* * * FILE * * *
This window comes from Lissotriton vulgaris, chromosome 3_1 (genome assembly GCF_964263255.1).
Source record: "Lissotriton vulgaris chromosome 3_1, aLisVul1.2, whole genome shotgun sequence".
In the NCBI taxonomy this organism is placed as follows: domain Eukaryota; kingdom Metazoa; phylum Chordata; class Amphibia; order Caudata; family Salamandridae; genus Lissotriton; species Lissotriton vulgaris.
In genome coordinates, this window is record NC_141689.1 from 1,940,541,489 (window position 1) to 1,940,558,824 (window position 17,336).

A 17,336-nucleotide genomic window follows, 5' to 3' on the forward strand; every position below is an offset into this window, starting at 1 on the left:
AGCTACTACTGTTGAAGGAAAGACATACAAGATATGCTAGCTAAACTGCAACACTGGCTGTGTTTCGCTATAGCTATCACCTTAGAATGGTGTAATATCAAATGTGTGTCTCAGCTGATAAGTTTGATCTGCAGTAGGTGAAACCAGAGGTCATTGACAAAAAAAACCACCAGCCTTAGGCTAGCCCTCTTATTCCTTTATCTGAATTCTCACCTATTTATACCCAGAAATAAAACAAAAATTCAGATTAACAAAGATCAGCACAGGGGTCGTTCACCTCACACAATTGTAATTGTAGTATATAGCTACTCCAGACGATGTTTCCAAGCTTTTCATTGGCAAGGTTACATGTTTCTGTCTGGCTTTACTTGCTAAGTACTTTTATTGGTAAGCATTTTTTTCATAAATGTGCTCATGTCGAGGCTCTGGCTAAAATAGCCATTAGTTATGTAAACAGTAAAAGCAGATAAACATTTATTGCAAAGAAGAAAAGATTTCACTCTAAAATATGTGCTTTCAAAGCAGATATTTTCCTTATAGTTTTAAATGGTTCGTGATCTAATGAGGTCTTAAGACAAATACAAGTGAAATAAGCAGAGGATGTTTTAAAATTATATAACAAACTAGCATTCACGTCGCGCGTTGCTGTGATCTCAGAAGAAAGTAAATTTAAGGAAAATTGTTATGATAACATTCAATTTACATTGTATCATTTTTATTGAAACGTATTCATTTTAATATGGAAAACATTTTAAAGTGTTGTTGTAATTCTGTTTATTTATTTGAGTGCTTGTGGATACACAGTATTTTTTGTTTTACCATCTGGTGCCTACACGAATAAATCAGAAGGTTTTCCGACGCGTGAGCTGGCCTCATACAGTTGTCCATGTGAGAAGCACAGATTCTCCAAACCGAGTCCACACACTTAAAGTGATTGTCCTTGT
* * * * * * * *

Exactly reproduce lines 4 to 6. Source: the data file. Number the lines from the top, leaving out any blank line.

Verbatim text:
In genome coordinates, this window is record NC_141689.1 from 1,940,541,489 (window position 1) to 1,940,558,824 (window position 17,336).

A 17,336-nucleotide genomic window follows, 5' to 3' on the forward strand; every position below is an offset into this window, starting at 1 on the left:
AGCTACTACTGTTGAAGGAAAGACATACAAGATATGCTAGCTAAACTGCAACACTGGCTGTGTTTCGCTATAGCTATCACCTTAGAATGGTGTAATATCAAATGTGTGTCTCAGCTGATAAGTTTGATCTGCAGTAGGTGAAACCAGAGGTCATTGACAAAAAAAACCACCAGCCTTAGGCTAGCCCTCTTATTCCTTTATCTGAATTCTCACCTATTTATACCCAGAAATAAAACAAAAATTCAGATTAACAAAGATCAGCACAGGGGTCGTTCACCTCACACAATTGTAATTGTAGTATATAGCTACTCCAGACGATGTTTCCAAGCTTTTCATTGGCAAGGTTACATGTTTCTGTCTGGCTTTACTTGCTAAGTACTTTTATTGGTAAGCATTTTTTTCATAAATGTGCTCATGTCGAGGCTCTGGCTAAAATAGCCATTAGTTATGTAAACAGTAAAAGCAGATAAACATTTATTGCAAAGAAGAAAAGATTTCACTCTAAAATATGTGCTTTCAAAGCAGATATTTTCCTTATAGTTTTAAATGGTTCGTGATCTAATGAGGTCTTAAGACAAATACAAGTGAAATAAGCAGAGGATGTTTTAAAATTATATAACAAACTAGCATTCACGTCGCGCGTTGCTGTGATCTCAGAAGAAAGTAAATTTAAGGAAAATTGTTATGATAACATTCAATTTACATTGTATCATTTTTATTGAAACGTATTCATTTTAATATGGAAAACATTTTAAAGTGTTGTTGTAATTCTGTTTATTTATTTGAGTGCTTGTGGATACACAGTATTTTTTGTTTTACCATCTGGTGCCTACACGAATAAATCAGAAGGTTTTCCGACGCGTGAGCTGGCCTCATACAGTTGTCCATGTGAGAAGCACAGATTCTCCAAACCGAGTCCACACACTTAAAGTGATTGTCCTTGT